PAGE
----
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Hot Topic (More than 10 Replies) Ragozin? (Read 10622 times)
MNb
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Re: Ragozin?
Reply #18 - 05/13/08 at 01:09:25
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alumbrado wrote on 05/12/08 at 15:02:47:

My understanding is that the Westphalia was the ship which carried a lot of the players from Europe to New York for the tournament, and it was on this passage that they analysed this variation.

This is correct. But only Spielmann and Vidmar analysed it; Nimzowitsch (also on the boat) was not involved. This explains why S and V tried it in the first round. The anecdote is to be found in Michael's Ehn book on Spielmann.

1.d4 d5 2.c4 e6 3.Nc3 Nf6 4.cxd5 exd5 5.Bg5 Nbd7 6.Nf3 Bb4 is possible indeed, but what about 6.e3 ?
I am afraid the most logical combinination is the Ragozin/Manhattan with the NID: 1.d4 Nf6 2.c4 e6 3.Nf3 (3.Nc3 Bb4 4.Nf3 d5) d5 4.Nc3 Bb4 (Nbd7 5.Bg5 Bb4) 5.Bg5 (5.cxd5 exd5 6.Bg5 Nbd7) Nbd7.
  

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Re: Ragozin?
Reply #17 - 05/12/08 at 17:52:20
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MNb wrote on 05/12/08 at 11:47:40:
As White usually exchanges on d5 at some point indeed 1.d4 d5 2.c4 e6 3.Nc3 Nf6 4.cxd5 exd5 5.Nf3 Nbd7 6.Bg5 Bb4 transposes without any problem. Point is though that an early ...Bf5 is known as an easy equalizer.
I don't know Flear's article, but I can't help being under the impression that 1.d4 d5 2.c4 e6 3.Nc3 Nf6 4.cxd5 exd5 5.Bg5 Bb4 6.Nge2 favours White compared to the NID.
The Manhattan has not as good a reputation as other options for Black.


I suspect that this largely answers my question--thank you, MNb.  If White has brought his/her knight to f3, then Bb4 is on.  If not, Nge2 is possible.  I think, though, I would want to transpose the two variations, though:

1.d4 d5 2.c4 e6 3.Nc3 Nf6 4.cxd5 exd5 5.Nf3 Bb4 6.Bg5 (which is a Ragozin proper, and presumably can be reached via the Kasparov NID).

1.d4 d5 2.c4 e6 3.Nc3 Nf6 4.cxd5 exd5 5.Bg5 Nbd7 6.Nf3 Bb4
  

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HgMan
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Re: Ragozin?
Reply #16 - 05/12/08 at 17:45:36
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Thank you all.  Westphalia and Manhattan: same thing, involving an early Nbd7.  The Ragozin differs insofar as Black opts for ...h6 first in order to kick the bishop.  Surely, however, they all qualify as part of the same Ragozin "system."  At least that's the way that Ruslan has organized the e-book.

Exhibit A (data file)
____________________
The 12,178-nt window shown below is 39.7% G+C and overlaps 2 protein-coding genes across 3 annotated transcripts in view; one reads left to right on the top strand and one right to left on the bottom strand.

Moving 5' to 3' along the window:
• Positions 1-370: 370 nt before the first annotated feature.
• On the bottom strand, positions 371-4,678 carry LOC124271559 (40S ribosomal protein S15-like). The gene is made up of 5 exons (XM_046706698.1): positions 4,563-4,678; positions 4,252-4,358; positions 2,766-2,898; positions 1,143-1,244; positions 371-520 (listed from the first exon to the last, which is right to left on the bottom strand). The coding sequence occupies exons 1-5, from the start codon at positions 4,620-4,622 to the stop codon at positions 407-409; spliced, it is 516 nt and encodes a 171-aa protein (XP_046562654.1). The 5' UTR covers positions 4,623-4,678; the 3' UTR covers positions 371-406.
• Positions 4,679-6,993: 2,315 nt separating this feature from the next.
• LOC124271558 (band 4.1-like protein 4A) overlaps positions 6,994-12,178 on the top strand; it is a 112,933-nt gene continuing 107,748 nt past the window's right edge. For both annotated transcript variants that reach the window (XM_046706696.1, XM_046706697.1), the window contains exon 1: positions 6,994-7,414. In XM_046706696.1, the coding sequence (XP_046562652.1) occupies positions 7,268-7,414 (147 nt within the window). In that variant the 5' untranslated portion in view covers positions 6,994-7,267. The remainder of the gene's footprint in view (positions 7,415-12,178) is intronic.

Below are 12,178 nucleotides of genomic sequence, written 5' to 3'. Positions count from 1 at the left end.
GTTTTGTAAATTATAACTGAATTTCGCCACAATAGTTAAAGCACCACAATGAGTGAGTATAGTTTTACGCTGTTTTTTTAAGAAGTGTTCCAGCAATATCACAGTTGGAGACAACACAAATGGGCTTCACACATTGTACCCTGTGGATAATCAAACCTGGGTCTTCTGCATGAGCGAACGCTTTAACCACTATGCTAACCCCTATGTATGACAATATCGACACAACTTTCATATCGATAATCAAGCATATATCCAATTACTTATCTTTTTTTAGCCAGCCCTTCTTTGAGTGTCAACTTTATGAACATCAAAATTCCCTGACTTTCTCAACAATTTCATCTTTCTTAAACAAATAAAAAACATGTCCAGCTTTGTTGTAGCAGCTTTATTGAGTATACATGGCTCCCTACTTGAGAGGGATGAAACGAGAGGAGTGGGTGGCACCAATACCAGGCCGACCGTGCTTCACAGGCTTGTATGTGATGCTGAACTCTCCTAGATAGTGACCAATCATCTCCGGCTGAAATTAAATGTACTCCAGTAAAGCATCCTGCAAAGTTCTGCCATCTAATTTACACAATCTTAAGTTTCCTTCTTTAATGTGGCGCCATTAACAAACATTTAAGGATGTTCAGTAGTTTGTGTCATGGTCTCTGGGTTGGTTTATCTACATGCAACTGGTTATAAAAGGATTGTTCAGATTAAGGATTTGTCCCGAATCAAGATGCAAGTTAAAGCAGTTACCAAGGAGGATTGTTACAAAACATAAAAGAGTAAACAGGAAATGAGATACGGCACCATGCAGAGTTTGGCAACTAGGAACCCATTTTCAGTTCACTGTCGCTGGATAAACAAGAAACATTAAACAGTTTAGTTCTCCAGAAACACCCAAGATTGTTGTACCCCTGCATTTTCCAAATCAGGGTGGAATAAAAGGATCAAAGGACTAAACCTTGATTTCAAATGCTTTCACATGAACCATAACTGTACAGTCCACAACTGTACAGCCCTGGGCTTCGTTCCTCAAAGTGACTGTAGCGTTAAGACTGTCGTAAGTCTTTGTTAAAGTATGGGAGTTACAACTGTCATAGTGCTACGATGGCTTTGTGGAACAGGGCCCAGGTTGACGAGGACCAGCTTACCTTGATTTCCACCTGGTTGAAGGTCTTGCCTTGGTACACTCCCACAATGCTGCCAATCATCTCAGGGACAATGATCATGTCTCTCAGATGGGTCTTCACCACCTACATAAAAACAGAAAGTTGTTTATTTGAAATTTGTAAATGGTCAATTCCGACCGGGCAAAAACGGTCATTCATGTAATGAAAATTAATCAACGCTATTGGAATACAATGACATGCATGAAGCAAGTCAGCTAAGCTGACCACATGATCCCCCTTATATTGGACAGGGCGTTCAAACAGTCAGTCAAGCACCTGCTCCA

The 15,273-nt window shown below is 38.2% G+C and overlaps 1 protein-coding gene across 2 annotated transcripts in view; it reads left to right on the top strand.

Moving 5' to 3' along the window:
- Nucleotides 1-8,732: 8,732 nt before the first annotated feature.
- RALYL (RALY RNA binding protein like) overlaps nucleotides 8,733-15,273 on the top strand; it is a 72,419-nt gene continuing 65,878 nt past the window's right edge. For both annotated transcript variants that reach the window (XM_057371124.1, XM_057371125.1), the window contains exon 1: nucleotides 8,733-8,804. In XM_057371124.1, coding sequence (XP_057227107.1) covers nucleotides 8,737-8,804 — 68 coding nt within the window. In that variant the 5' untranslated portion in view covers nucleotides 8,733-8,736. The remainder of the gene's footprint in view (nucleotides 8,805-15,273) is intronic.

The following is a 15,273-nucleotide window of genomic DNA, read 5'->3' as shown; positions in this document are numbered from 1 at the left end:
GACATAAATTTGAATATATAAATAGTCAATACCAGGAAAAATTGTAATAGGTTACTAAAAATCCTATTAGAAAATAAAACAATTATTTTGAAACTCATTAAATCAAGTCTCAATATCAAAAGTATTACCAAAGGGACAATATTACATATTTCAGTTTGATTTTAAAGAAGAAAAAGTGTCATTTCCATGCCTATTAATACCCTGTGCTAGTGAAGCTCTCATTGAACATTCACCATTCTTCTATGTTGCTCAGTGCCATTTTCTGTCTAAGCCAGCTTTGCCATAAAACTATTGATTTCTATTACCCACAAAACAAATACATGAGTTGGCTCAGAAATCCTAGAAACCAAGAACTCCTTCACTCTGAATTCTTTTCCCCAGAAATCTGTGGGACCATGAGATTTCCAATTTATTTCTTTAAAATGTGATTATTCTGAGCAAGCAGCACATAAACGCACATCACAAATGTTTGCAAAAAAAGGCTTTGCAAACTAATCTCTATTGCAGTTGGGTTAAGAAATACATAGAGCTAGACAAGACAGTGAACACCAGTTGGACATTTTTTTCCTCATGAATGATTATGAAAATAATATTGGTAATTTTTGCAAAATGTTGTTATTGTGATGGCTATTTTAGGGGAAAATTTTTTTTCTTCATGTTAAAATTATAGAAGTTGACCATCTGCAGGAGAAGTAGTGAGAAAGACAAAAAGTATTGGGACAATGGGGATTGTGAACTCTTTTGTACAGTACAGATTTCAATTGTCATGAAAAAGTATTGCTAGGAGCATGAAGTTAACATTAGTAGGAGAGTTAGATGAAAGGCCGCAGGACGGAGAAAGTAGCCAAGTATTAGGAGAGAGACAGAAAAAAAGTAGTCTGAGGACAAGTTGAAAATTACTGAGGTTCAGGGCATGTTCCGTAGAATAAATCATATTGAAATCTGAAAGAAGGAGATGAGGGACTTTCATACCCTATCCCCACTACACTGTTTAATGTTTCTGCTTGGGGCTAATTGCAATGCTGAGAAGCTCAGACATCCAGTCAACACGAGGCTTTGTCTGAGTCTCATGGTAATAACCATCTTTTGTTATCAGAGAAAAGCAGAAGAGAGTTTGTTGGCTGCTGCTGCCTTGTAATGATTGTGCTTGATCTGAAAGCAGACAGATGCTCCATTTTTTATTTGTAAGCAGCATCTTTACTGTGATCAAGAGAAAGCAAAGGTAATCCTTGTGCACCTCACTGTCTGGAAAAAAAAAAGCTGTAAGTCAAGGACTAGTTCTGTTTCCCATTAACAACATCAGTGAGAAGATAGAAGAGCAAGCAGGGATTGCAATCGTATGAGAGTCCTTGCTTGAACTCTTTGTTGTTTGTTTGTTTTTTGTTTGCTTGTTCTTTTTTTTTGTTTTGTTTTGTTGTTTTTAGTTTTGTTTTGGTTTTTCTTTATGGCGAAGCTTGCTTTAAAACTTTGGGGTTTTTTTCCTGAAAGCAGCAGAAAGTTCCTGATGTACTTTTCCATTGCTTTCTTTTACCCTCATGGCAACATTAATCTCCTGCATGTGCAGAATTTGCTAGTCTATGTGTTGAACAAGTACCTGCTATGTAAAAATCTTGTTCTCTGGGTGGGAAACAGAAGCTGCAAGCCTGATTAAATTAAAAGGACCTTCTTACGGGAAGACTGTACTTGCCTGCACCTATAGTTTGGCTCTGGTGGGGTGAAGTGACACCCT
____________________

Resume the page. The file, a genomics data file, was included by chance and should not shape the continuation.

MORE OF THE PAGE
My question arises from a stubborn desire to open with 1...d5 and yet avoid the Exchange QGD or feint Cambridge Springs before settling for the Westphalia/Manhattan...
  

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Re: Ragozin?
Reply #15 - 05/12/08 at 15:28:15
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I too thought that the Westphalia and the Manhattan were the same -- wasn't the S.S. Westphalia the name of the ship that many of the participants took to get to the New York 1927 tourney?  In one version of the story, some of the players analyzed the variation on the way over.  Either way, as far as I know, the Manhattan or the Westphalia is a variation of the Ragozin. 

MNb, assume you meant 6.e3, although there are other options on White's sixth move.  6.Qc2 is a Nimzo (1.d4 Nf6 2.c4 e6 3.Nc3 Bb4 4.Qc2 d5 5.cxd5 exd5 6.Bg5) and 6.Qb3 has also been played.  6.Nf3 of course is a regular Ragozin.

After 6.e3, 6..Nbd7 does, I think, leave White for choice.  Flear prefers 6..h6 7.Bh4 g5 8.Bg3 Ne4, which leads to another branching point (all of which he covers, btw).  9.Qc2 seems like the most natural choice to me when I had known and not been worried about 9..h4.  But there is also 9..Be6!? which did well enough to equalize in, as far as I can tell, its only GM outing -- a Beliavsky-I.Sokolov game given by Flear.